You Don't Understand The Problem Until You Have Developed a Solution

Every proposed solution for cyber security problems (e.g. cyber crime or espionage) reveals additional layers of the problem that add complexity (e.g. terminological inconsistency, non-existent legal structures, varying national interests). The process of searching for a solution reveals numerous stakeholders who define the problem differently and propose different solutions.

Wicked Problems Have No Stopping Rule

The problem of cyber security can never be solved (i.e. total security of any network is a myth); it can only be made better or worse. Attempts to improve security or optimise the existing situation will vary depending on the availability of finite resources such as time, money, reputation and political will.

Solutions To Wicked Problems Are Not Right Or Wrong

They are determined according to the individual stakeholder's values and interests. In cyberspace this is reflected in the subjective application of national or international law, or in the varying motivations of individual actors to tackle cyber security problems. A problem may transcend borders, but the resources devoted to the problem often fragment along national or corporate lines.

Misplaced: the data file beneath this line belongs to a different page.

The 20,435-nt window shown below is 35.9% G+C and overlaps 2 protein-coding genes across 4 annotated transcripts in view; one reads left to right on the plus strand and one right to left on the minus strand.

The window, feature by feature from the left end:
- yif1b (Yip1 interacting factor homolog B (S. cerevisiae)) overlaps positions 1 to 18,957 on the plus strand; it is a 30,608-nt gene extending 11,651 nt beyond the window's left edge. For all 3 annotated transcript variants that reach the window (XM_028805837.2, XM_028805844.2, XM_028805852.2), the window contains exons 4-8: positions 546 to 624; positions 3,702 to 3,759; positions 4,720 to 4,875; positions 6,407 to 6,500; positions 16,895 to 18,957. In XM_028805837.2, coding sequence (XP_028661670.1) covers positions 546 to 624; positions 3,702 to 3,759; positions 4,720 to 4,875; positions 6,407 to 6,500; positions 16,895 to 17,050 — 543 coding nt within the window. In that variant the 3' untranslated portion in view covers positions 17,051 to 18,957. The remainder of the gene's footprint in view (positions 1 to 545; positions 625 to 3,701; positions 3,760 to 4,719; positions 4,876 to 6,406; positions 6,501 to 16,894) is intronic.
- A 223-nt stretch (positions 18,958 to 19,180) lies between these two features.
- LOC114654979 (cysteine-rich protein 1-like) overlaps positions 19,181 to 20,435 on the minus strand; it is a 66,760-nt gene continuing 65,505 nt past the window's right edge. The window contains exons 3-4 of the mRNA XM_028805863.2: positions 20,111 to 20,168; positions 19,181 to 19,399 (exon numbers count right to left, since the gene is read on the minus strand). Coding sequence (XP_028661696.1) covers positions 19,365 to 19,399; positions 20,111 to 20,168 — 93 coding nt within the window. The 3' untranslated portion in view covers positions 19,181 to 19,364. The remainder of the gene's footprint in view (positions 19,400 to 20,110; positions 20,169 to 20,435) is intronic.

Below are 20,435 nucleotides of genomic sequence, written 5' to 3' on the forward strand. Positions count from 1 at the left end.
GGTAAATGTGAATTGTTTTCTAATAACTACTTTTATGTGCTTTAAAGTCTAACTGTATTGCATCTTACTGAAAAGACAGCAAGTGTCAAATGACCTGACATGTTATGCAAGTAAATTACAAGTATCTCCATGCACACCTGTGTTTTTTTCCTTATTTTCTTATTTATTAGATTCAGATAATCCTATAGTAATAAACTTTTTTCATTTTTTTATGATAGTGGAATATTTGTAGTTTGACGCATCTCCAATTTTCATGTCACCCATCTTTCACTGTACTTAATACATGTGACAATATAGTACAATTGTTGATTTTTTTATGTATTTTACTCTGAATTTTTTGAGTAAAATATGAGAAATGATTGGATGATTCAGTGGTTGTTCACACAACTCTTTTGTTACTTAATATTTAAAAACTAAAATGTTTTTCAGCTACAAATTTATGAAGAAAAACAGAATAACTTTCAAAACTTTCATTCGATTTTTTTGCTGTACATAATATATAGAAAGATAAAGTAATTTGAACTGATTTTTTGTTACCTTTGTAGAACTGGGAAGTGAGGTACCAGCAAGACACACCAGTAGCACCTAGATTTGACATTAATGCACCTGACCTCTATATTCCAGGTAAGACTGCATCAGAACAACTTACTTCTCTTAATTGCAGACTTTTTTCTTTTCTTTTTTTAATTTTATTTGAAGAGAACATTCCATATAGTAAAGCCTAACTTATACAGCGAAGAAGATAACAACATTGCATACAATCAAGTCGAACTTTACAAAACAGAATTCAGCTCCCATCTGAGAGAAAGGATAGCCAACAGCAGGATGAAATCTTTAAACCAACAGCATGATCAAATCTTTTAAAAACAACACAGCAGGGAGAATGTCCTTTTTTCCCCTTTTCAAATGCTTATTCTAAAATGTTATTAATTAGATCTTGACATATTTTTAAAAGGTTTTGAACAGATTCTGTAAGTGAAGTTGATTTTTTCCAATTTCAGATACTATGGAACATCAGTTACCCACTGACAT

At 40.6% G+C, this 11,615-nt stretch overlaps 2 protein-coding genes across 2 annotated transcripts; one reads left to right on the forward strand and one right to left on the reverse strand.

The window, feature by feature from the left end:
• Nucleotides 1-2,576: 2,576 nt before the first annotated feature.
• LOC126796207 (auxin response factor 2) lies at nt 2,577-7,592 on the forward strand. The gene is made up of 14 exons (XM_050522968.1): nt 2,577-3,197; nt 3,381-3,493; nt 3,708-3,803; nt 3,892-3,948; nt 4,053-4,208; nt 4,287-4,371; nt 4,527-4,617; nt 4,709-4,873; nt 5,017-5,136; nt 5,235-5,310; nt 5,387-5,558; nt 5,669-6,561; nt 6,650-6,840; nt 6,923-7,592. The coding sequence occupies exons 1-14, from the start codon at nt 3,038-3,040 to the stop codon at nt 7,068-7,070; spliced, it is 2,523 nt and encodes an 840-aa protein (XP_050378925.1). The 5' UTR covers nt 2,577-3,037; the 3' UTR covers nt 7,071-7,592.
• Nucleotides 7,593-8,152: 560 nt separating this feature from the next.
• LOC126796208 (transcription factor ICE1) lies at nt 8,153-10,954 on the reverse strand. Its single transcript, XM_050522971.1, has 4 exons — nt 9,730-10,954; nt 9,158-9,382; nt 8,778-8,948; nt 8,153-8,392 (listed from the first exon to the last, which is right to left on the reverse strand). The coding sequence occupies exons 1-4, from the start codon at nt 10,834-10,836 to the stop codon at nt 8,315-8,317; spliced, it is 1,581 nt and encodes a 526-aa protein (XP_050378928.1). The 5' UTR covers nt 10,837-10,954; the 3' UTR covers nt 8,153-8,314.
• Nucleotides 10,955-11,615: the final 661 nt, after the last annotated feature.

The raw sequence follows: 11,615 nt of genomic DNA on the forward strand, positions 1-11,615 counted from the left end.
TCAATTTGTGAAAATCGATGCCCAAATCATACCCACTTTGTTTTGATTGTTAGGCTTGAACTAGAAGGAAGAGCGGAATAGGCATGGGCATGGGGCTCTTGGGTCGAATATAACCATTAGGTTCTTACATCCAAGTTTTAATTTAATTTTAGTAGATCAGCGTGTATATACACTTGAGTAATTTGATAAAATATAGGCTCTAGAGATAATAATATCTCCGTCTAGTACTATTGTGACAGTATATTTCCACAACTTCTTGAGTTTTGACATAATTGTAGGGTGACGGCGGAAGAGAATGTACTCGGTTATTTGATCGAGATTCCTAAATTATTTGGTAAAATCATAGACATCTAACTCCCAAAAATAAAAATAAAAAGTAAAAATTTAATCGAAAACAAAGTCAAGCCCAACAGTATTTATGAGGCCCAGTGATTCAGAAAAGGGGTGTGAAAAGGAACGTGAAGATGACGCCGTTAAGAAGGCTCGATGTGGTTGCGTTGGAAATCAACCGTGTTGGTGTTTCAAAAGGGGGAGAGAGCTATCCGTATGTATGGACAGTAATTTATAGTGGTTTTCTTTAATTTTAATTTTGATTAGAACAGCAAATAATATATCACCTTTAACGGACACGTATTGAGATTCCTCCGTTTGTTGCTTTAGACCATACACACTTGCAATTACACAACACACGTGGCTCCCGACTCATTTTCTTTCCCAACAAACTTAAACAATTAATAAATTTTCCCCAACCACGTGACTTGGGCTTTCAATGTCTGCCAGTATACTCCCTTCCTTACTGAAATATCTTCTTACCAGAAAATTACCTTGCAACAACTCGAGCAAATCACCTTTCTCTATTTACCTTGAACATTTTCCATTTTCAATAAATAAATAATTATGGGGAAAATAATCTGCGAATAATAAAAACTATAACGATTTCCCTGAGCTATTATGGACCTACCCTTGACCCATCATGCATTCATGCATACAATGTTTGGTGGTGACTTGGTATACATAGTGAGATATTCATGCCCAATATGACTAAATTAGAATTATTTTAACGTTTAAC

Every Wicked Problem Is Essentially Unique and Novel

The social, political or cultural dynamics that underpin or exacerbate a problem vary widely. Cyber crime may appear to follow broadly similar patterns around the globe, but the motivations that drive it, the legal and political environments within which it takes place, and the resources available to address it vary significantly and cannot be generalised.

Every Solution to a Wicked Problem is a 'One-Shot Operation'

Every attempted solution produces side effects, some of which are unintended and may give rise to other problems. The larger the scale of the proposed solution the more its implementation will alter the fundamental nature of the problem (e.g. the decades-long American 'war on drugs', or proposals to re-engineer the internet for greater security). In addition, attempting to solve a wicked problem by defining it narrowly (to make it more 'manageable') will likely result in a solution equally insubstantial and insufficient.

Wicked Problems Have No Given Alternative Solutions

There are a host of options and potential solutions, and experience and creativity are needed to chart a path forward. This is especially pertinent given that each wicked problem is unique, and what worked last year or last month may be manifestly unsuitable today.